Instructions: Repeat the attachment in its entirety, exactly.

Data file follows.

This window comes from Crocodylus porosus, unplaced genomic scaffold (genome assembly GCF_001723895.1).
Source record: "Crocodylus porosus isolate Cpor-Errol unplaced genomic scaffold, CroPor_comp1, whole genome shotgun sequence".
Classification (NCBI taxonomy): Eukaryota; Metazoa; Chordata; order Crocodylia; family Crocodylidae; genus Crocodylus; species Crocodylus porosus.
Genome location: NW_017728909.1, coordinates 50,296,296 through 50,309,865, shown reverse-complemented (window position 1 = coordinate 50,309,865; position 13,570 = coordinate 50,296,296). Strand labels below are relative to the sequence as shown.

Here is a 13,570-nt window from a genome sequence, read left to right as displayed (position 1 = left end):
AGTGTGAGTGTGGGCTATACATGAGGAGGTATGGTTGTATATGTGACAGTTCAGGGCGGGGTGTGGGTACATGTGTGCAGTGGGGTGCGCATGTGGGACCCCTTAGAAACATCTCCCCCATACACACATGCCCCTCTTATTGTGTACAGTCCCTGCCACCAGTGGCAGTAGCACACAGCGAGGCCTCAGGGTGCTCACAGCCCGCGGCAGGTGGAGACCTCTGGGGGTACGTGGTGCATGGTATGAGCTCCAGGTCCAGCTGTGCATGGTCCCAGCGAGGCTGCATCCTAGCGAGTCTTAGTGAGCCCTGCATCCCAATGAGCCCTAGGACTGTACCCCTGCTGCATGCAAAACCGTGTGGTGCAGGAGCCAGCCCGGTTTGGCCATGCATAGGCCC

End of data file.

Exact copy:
This window comes from Crocodylus porosus, unplaced genomic scaffold (genome assembly GCF_001723895.1).
Source record: "Crocodylus porosus isolate Cpor-Errol unplaced genomic scaffold, CroPor_comp1, whole genome shotgun sequence".
Classification (NCBI taxonomy): Eukaryota; Metazoa; Chordata; order Crocodylia; family Crocodylidae; genus Crocodylus; species Crocodylus porosus.
Genome location: NW_017728909.1, coordinates 50,296,296 through 50,309,865, shown reverse-complemented (window position 1 = coordinate 50,309,865; position 13,570 = coordinate 50,296,296). Strand labels below are relative to the sequence as shown.

Here is a 13,570-nt window from a genome sequence, read left to right as displayed (position 1 = left end):
AGTGTGAGTGTGGGCTATACATGAGGAGGTATGGTTGTATATGTGACAGTTCAGGGCGGGGTGTGGGTACATGTGTGCAGTGGGGTGCGCATGTGGGACCCCTTAGAAACATCTCCCCCATACACACATGCCCCTCTTATTGTGTACAGTCCCTGCCACCAGTGGCAGTAGCACACAGCGAGGCCTCAGGGTGCTCACAGCCCGCGGCAGGTGGAGACCTCTGGGGGTACGTGGTGCATGGTATGAGCTCCAGGTCCAGCTGTGCATGGTCCCAGCGAGGCTGCATCCTAGCGAGTCTTAGTGAGCCCTGCATCCCAATGAGCCCTAGGACTGTACCCCTGCTGCATGCAAAACCGTGTGGTGCAGGAGCCAGCCCGGTTTGGCCATGCATAGGCCC